Another First Date With My Wife
My wife and I went on a date a couple of weeks ago. We’d been overwhelmed with kids, work, and life, and had been arguing lately. I got panicky: “What do I do if this brief but important social time we have together ends up being awful?”
I calmed myself down. I told myself, “The longer I stay married, the more every date is going to have to be the first date.” And that’s how I approached the evening.
We’ve been married twenty years. But that night I stopped taking it for granted that I “knew” her. I stopped assuming she’d be okay with any unpleasantness from me.
We had a nice date. It was a little scary, being courteous, looking her in the eye, smiling, risking her mockery at my overly polite behavior, asking me what I was doing, shutting me down. But she didn’t.
In music, the hardest thing for a performer to do is bring genuine life to a performance. “Perfecting” a piece is hard, sure enough, and takes enormous time, work and skill. But when the piece is “ready,” it has to sound spontaneous.
Audiences really can tell the difference between a stale, lifeless performance and one that has a feeling of spontaneity and musicality. They may not always be able to articulate the difference they’re hearing, or they may be too polite or insecure to say so, but they can feel it. No one is going to last for long giving lifeless performances.
But the more you play, especially if you’re playing the same pieces year after year, the harder such spontaneity is. It’s like that 200th date with my wife. You know well before you get to the B-section what you’re going to say.
It helps to stay present to the moment while you play. Catch yourself making assumptions about the piece and question them. You can treat it like it’s the first performance.
But that’s risky. What if you forget what you know and mess up? What if you take the leap and the audience no longer likes the parts of the music they always liked before?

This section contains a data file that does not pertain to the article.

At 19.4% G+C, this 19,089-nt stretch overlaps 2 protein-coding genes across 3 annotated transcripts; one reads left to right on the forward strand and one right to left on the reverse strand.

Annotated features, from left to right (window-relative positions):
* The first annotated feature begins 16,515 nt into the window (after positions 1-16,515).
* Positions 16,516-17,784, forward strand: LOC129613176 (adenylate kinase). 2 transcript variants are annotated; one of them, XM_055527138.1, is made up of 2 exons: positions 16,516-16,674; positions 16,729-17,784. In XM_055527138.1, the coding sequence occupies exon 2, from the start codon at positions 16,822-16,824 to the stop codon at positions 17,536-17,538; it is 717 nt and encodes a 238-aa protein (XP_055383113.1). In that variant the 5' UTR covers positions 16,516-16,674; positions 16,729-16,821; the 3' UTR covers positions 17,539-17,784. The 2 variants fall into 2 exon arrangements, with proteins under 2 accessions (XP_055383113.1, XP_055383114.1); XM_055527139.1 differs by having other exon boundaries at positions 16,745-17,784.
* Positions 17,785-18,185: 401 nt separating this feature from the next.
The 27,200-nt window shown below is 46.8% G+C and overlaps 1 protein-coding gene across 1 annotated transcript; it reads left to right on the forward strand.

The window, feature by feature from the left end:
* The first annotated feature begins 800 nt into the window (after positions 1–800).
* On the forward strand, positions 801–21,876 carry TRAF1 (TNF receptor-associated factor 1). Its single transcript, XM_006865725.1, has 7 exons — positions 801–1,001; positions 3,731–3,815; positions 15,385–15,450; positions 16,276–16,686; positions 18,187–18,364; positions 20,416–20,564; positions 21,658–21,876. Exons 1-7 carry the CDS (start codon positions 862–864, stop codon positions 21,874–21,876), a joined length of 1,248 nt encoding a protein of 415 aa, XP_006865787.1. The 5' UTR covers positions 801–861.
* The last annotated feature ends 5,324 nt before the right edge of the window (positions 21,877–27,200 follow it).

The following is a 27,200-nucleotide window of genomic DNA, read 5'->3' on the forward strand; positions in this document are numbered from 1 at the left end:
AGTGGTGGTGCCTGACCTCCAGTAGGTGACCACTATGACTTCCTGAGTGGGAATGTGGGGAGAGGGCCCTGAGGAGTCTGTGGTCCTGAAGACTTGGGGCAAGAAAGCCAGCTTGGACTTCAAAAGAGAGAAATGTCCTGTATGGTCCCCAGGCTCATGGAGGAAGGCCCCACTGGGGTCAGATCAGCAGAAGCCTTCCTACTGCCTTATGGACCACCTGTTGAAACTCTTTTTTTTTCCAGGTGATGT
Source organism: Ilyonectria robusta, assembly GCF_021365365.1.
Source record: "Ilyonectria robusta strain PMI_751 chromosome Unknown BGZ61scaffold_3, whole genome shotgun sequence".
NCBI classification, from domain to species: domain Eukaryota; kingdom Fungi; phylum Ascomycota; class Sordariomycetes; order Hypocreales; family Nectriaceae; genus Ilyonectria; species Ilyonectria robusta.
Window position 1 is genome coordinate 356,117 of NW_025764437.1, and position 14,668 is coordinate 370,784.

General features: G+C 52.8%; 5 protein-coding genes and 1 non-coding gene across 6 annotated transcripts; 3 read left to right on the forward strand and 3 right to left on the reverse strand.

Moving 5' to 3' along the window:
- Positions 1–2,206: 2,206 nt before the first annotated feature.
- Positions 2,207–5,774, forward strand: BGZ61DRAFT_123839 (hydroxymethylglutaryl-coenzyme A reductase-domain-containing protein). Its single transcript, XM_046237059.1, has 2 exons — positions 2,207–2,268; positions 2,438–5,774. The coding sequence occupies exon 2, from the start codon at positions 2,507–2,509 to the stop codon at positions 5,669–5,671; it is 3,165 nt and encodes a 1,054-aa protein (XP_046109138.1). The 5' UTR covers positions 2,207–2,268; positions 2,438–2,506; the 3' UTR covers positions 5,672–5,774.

Well, playing it safe may work for a while, but the long-term risks are significant. Over time you may lose the capacity to surprise yourself, even when you want to. Then you might get so sick of what you’re doing that you actually undermine yourself, the result being a bad performance.
Can you really pretend it’s the first performance? No, but if you look for the person you were when you played it the first time, you might find them. You might also decide you like that person, and even miss them.
How do you keep yourself from just going through the motions when you present or perform? Does this apply to other aspects of your life besides your presentation skills? I’d love to hear from you, even if I asked you all of these things before!
News From a Jazz Musician Who Writes Books
This week you can read my recommendation on a great book for authors. See the "Press" Tab for the latest article in Horror Tree.
One of my readers was kind enough to inform me that the link I posted to my song, "What Doesn't Heal You" didn't work. Here it is again, and it's working now: http://www.acole.net/songs/s/what_doesnt_heal_you_album_track To listen, cut and paste into your browser.
Adam Cole is a Jazz Musician Who Writes Books. Author, educator and performer, Adam chats weekly on the subject of listening, creativity and living your best life. To take a quiz on what kind of music warrior you are, please visit www.mymusicfriend.net